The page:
Chef José Andrés, known for his DC spots minibar and barmini, opened a new restaurant in late 2012 at the Dorado Beach Ritz Carlton, just west of San Juan. If you’re looking for an elegant meal after drinking beer and eating alcapurrias all day, get the tasting menu at Mi Casa, which includes chicken and béchamel croquettes that will ruin you for chicken nuggets forever. ritzcarlton.com
SEE: EL MORRO
Those of us who live inland will never understand the precariousness of island life. Standing by the lighthouse at Castillo San Felipe del Morro, a 16th century citadel named after King Philip II of Spain, one gets the sense that you really have to watch your ass if you’re going to live on a tiny island. nps.gov
– Jeremy Berger
It’s almost summer again. While I can’t relive my halcyon days in the South — matter of fact I lost most of those memories in percussive bouts of drinking — there’s another spirit for us to enjoy in the warm weather that, like bourbon, has a uniquely American story: rum. We’ve overlooked it for some time; meanwhile, there’s plenty of new, excellent, American and Caribbean rum coming to market, and rum-specific bars are opening in cities across the country. Rum, for now, is a little less serious than Scotch or bourbon, but what it brings to the table is no laughing matter — unless you’ve got your pinky dangling.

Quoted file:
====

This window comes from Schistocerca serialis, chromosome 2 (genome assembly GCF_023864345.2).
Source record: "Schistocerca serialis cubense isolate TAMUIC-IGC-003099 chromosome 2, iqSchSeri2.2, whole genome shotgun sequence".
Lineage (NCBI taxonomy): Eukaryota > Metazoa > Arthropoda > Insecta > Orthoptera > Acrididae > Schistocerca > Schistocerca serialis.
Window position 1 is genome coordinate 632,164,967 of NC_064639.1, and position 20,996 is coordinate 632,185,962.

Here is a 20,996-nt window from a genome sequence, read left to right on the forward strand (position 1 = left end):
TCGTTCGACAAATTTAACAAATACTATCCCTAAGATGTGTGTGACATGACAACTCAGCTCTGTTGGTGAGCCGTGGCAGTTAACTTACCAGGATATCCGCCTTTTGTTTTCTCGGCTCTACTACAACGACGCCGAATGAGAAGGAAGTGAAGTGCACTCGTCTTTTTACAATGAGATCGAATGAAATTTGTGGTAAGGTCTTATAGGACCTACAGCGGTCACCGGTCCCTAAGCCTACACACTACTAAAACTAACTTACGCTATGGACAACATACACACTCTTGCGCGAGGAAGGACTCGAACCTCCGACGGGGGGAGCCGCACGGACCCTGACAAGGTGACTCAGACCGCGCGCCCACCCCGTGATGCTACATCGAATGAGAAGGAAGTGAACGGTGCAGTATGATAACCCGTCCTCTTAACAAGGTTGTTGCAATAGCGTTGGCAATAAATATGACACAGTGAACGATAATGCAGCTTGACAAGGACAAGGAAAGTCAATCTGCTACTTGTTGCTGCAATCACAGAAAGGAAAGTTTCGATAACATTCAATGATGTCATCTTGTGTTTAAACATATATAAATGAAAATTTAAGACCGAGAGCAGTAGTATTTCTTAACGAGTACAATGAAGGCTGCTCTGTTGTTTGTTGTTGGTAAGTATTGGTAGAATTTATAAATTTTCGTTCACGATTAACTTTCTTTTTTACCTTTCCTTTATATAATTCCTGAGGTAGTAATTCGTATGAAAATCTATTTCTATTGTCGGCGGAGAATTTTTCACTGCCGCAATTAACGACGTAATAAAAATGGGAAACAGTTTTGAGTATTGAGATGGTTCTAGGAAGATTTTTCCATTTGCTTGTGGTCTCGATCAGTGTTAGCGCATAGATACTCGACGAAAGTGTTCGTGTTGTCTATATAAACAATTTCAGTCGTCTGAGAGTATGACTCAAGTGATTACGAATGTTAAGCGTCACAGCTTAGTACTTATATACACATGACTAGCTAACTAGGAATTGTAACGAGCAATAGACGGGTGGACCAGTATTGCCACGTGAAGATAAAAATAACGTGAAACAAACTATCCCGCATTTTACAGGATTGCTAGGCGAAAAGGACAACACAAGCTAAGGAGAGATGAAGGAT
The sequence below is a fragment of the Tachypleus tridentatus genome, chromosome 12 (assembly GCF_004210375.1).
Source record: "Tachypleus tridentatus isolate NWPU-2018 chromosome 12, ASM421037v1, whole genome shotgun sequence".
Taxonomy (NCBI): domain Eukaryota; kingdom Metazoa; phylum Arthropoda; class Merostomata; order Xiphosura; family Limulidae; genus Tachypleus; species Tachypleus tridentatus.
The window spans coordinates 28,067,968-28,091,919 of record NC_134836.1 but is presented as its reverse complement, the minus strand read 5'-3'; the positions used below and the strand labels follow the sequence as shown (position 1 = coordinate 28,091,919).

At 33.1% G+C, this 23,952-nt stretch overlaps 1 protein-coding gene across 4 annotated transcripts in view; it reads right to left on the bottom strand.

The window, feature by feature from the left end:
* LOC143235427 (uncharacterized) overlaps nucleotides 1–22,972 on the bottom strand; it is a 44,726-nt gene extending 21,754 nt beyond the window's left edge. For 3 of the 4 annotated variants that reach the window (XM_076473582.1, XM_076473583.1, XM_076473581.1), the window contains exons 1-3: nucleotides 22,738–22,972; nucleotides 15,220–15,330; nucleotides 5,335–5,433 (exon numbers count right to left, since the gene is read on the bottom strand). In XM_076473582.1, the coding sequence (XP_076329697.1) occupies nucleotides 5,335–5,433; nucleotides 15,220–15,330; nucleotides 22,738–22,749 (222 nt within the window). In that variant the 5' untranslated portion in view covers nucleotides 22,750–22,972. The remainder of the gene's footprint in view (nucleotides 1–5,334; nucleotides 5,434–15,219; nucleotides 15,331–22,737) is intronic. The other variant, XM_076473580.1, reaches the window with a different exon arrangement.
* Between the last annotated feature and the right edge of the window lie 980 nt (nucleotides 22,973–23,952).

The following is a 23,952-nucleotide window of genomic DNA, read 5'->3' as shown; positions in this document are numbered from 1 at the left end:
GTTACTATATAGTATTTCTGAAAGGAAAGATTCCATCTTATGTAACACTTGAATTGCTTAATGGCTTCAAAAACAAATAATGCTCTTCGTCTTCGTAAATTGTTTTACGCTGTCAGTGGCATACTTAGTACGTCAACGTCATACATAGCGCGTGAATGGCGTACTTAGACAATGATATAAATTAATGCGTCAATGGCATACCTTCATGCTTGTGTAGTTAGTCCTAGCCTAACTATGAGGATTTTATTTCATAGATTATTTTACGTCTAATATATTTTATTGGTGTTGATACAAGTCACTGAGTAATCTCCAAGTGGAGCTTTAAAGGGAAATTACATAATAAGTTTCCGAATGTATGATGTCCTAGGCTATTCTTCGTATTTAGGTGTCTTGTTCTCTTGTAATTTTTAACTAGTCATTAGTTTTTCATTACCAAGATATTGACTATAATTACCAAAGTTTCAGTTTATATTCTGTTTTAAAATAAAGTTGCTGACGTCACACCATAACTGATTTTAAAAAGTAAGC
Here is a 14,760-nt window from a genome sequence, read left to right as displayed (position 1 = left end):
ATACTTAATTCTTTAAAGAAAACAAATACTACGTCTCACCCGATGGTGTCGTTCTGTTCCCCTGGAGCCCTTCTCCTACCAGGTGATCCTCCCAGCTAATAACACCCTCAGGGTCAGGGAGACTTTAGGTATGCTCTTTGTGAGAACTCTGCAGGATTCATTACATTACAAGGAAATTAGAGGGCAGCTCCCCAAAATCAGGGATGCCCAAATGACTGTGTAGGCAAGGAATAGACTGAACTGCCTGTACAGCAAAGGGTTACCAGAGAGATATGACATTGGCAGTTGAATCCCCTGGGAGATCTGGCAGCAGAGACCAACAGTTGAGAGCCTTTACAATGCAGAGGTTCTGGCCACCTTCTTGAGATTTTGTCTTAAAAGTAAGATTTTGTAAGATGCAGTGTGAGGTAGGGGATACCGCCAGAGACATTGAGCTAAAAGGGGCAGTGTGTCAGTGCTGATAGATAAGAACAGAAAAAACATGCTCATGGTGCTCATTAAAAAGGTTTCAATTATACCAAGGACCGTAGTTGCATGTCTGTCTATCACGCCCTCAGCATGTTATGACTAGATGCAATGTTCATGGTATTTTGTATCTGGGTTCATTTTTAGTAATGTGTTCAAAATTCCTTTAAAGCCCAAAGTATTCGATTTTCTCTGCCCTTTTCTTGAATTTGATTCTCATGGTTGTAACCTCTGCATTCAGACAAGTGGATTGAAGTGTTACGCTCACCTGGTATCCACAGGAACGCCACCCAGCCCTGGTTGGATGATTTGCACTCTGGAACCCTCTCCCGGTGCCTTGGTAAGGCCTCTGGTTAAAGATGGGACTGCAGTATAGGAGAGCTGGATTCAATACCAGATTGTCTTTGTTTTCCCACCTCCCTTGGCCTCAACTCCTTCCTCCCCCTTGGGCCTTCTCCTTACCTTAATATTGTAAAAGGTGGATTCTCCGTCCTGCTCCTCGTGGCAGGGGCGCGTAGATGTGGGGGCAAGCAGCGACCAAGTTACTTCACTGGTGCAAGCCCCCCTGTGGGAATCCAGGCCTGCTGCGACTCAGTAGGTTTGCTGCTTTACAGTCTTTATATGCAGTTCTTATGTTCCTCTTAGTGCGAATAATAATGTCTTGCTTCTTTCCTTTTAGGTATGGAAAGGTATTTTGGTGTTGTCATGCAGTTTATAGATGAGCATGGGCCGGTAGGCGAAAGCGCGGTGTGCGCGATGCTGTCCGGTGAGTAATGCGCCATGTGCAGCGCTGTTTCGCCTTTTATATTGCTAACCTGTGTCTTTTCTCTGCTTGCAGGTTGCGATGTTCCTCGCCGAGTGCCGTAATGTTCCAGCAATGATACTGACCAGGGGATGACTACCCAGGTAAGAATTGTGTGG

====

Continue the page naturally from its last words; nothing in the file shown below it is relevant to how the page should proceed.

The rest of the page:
A Dram of History
Now this is no inquiry into who made booze first on our continent. In pre-Columbian America, Native Americans up and down the continent were making alcoholic beverages: pulque in Mesoamerica, tepache in Mexico, fermented sap in New York. Early European colonists in New England brought beer with them and later brewed their own. They also made rum, a spirit distilled from sugarcane juice or molasses, the byproduct of refining sugarcane. While they weren’t the first to make rum (that topic is subject to debate), it was being produced all over Colonial New England by the end of the 17th century, thanks to abundant raw materials coming from sugar plantations in the Caribbean.